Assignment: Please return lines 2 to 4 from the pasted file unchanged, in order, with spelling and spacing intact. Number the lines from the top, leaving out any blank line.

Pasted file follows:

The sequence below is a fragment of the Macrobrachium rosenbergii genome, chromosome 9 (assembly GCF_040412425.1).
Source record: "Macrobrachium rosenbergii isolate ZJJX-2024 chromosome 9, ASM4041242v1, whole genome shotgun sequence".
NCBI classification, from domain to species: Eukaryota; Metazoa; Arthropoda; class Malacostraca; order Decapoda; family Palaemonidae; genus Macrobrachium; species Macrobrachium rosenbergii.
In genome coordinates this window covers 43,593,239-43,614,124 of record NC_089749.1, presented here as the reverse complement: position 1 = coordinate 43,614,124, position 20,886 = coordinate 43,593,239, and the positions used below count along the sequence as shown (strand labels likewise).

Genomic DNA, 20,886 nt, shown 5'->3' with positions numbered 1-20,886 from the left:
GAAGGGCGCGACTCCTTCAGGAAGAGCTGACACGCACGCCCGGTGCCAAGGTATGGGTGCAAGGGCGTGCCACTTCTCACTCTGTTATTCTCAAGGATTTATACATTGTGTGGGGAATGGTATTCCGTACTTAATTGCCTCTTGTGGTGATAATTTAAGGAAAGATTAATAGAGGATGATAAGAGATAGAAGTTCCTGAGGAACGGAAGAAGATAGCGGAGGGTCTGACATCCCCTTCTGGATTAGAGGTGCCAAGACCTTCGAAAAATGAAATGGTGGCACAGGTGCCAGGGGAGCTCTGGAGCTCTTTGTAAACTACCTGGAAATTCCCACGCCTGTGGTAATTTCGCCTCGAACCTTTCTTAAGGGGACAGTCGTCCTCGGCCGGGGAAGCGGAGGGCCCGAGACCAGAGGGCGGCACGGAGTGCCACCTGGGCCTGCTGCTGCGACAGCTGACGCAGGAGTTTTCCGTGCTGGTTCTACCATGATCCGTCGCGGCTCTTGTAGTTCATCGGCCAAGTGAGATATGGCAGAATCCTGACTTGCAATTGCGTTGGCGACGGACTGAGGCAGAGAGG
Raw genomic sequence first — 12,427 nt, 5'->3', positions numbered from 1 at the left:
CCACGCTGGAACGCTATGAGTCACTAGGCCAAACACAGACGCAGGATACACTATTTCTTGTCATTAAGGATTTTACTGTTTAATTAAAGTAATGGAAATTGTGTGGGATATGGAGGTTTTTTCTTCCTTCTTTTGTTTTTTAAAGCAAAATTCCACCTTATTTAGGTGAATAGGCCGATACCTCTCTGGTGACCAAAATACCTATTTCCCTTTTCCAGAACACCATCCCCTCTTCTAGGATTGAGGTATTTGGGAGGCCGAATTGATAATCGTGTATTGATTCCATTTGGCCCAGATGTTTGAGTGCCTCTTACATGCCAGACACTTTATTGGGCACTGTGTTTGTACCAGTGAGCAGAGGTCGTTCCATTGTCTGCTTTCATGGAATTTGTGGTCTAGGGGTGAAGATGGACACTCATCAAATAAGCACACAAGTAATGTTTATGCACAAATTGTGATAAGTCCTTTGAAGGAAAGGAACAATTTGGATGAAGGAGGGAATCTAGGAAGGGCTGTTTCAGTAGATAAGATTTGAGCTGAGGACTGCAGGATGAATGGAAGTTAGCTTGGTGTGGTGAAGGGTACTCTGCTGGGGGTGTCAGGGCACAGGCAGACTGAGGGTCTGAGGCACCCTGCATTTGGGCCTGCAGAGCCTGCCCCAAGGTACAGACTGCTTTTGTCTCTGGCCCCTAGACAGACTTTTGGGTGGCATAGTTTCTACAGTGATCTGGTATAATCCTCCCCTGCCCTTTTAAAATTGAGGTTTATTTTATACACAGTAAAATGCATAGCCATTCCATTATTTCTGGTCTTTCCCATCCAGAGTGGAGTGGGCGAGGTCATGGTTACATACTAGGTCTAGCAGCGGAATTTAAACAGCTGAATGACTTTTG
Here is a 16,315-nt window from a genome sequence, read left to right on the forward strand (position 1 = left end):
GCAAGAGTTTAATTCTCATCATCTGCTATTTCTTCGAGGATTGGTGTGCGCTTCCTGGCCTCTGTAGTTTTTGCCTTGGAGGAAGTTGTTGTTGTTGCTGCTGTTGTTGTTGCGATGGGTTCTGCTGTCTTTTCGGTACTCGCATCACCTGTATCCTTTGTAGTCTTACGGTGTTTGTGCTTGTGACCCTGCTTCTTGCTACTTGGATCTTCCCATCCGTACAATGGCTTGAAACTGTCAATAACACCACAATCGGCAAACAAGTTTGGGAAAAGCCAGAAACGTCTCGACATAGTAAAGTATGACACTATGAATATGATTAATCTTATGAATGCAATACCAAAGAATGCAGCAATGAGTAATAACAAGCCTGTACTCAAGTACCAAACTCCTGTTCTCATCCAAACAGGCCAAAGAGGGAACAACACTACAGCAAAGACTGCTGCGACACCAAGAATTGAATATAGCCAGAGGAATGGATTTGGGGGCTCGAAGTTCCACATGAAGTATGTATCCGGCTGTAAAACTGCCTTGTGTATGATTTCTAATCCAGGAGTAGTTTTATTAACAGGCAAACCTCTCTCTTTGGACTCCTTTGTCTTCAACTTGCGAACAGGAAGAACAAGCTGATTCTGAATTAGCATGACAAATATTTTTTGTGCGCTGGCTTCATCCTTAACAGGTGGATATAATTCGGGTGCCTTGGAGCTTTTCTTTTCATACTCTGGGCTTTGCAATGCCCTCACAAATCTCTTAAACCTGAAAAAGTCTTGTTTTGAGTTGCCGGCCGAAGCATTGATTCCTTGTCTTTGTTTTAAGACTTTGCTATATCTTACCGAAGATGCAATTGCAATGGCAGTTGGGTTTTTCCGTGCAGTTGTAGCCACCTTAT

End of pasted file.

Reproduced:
Source record: "Macrobrachium rosenbergii isolate ZJJX-2024 chromosome 9, ASM4041242v1, whole genome shotgun sequence".
NCBI classification, from domain to species: Eukaryota; Metazoa; Arthropoda; class Malacostraca; order Decapoda; family Palaemonidae; genus Macrobrachium; species Macrobrachium rosenbergii.
In genome coordinates this window covers 43,593,239-43,614,124 of record NC_089749.1, presented here as the reverse complement: position 1 = coordinate 43,614,124, position 20,886 = coordinate 43,593,239, and the positions used below count along the sequence as shown (strand labels likewise).